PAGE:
Fortunately, all that amounts to nothing more than trivia. Docomodake is a delightful character, regardless of affiliation. More importantly, “Boing” is a genuinely great game — an inspired platformer/puzzler hybrid that uses the full might of the Nintendo DS’ capabilities in completely new ways.
At first glance, Papa Docomodake is a your typical mushroom with a face, able to walk, dash and jump. But the levels in “Boing” pose challenges beyond his base capabilities, and as such, Papa has to split off into multiple miniature Docomodakes who can, among other things, squeeze into tighter spaces and stand atop one another to form a ladder.
“Boing” keeps the controls practical: The buttons handle Papa Docomodake, while the stylus is used to drag the miniatures, which also can be rolled into balls and used to knock enemies out of the sky or clear other obstacles. You can rebuild and split Papa Docomodake at will, which comes in handy when activating certain platforms that require a specific amount of weight to operate properly.
This, pretty much, is how “Boing’s” levels work, and like a good platformer, the game keeps the controls at this level while introducing new obstacles and doohickeys to overcome and understand as you progress. The primary goal is to reach the end of each level, but ambitious players also can tackle the scoring system, which grades you on your ability to collect treasure, keep all mini Docomodakes healthy and reach the goal as quickly as possible. The game’s primary challenge isn’t terribly taxing, but acing the latter test definitely is.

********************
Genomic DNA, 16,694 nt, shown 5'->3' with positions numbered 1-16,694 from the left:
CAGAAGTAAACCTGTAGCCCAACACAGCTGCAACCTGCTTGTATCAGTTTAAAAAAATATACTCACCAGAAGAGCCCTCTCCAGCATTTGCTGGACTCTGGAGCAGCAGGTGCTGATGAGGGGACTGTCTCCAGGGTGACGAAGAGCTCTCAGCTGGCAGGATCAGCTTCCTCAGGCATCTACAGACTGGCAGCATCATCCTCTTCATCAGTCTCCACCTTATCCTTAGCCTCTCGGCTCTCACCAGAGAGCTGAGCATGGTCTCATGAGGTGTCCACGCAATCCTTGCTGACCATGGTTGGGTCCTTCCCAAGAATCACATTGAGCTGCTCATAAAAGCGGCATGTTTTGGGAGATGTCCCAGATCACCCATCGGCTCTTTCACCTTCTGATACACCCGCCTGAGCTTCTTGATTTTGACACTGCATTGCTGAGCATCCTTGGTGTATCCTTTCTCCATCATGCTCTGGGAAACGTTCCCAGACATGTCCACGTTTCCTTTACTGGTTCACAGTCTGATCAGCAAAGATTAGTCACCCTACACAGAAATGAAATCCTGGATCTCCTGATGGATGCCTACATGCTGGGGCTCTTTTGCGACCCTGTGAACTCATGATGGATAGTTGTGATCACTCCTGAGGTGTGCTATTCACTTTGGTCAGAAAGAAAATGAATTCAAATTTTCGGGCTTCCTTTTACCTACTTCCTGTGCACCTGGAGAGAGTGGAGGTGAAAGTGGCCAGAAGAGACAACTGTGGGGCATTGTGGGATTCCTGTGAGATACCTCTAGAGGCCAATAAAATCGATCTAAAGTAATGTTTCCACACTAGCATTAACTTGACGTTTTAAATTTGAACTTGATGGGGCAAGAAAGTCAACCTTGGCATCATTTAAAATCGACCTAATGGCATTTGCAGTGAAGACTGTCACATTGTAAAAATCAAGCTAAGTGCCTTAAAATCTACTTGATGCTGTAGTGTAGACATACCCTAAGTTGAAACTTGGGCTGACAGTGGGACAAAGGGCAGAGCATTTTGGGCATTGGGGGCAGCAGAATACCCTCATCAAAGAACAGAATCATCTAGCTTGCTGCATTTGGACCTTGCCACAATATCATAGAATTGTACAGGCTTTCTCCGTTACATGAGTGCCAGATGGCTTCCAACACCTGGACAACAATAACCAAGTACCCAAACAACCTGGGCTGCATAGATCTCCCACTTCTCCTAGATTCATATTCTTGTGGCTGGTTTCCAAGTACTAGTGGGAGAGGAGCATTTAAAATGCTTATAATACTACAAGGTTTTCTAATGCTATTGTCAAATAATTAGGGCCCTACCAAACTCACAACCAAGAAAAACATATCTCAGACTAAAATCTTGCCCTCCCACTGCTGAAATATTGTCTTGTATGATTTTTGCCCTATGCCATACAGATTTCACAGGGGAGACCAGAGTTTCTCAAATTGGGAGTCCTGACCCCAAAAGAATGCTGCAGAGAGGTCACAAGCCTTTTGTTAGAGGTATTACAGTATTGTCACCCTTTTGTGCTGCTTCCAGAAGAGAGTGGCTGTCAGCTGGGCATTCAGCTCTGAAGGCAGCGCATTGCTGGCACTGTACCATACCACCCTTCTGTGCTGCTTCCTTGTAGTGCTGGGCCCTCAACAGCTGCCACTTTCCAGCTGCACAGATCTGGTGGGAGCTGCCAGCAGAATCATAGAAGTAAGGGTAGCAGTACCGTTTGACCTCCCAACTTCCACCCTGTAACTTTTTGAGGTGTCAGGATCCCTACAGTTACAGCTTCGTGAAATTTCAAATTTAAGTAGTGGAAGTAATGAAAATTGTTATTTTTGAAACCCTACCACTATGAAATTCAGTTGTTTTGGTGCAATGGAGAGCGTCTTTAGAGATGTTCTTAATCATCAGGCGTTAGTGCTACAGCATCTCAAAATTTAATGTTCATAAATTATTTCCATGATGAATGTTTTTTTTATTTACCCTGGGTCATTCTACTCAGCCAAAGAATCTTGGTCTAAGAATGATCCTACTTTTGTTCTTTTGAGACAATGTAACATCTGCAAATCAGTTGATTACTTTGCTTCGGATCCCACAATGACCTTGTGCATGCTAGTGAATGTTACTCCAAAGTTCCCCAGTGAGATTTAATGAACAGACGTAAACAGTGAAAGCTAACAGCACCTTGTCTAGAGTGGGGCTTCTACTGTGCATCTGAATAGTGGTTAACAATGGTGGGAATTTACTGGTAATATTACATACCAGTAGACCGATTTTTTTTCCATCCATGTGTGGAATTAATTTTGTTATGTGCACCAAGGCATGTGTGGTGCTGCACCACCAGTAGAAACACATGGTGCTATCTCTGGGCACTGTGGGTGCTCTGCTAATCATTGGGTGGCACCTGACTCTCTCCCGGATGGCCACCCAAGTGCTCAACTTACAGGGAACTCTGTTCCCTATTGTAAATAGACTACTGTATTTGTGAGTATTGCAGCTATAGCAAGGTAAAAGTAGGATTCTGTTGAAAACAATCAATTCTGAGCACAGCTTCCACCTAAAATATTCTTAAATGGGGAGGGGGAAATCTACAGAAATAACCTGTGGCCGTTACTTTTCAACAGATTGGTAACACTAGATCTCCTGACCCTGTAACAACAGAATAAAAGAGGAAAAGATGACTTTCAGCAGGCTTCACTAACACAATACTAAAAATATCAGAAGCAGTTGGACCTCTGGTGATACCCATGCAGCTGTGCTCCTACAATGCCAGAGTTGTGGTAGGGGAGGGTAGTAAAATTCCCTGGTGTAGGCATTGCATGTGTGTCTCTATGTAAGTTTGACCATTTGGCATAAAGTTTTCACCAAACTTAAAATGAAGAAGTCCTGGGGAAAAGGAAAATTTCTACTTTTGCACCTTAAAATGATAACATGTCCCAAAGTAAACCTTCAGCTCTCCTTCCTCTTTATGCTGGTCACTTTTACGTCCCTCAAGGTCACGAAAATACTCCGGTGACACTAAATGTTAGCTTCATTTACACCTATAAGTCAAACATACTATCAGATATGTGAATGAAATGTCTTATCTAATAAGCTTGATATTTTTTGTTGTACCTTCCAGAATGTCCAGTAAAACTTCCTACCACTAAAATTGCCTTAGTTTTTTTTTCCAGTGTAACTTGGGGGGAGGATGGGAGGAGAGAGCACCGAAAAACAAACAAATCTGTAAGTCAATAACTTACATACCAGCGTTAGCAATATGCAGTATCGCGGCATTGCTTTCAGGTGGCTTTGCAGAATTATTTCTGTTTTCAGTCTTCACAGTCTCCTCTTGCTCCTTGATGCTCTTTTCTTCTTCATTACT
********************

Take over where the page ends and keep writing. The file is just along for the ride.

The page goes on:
An interest in replaying levels to perfection is pretty crucial to the long-term value of “Boing,” which proves to be a pretty brisk experience if you simply burn through every level once and never look back.
Then again, the game checks in at a very impulse purchase-friendly $20, and you easily could recoup that investment after only a few hours in Docomodake’s world. “Boing” is a visual charmer, and its devotion to doing things only a DS platformer can do produces one of the most endearing efforts since “Kirby Canvas Curse” blew everybody away four years ago.
Hasbro Family Game Night
For: Xbox 360 via Xbox Live Arcade
From: EA Hasbro
ESRB Rating: Everyone
Price: Free for host client, $10 for each game
Wii and PS2 owners were introduced to “Hasbro Family Game Night” last fall, but not like this. On Xbox Live, “Night” comes a la carte, and you can purchase as many or as few of the games (Battleship, Connect Four, Scrabble and Yahtzee available now; Boggle, Sorry! and Sorry! Sliders coming later) for $10 each. The downside is obvious: Purchase all seven, and you’re paying $70, which is $30 more than the Wii version currently fetches. More likely, though, you don’t have any use for all seven, and being able to purchase a couple favorites on the cheap and enjoy them in their best virtual incarnation yet (surprisingly pretty graphics and interface, solo/local/online play, Xbox Live avatar support) is a nice option to have. Your favorites naturally will vary, but if the four available games are any indication, EA has done each selection serious justice. All play as you expect them to in their basic incarnations, and each comes with special alternate modes that aren’t possible in their real-life form. Having live opponents ready and waiting at all hours of the day certainly doesn’t hurt, either.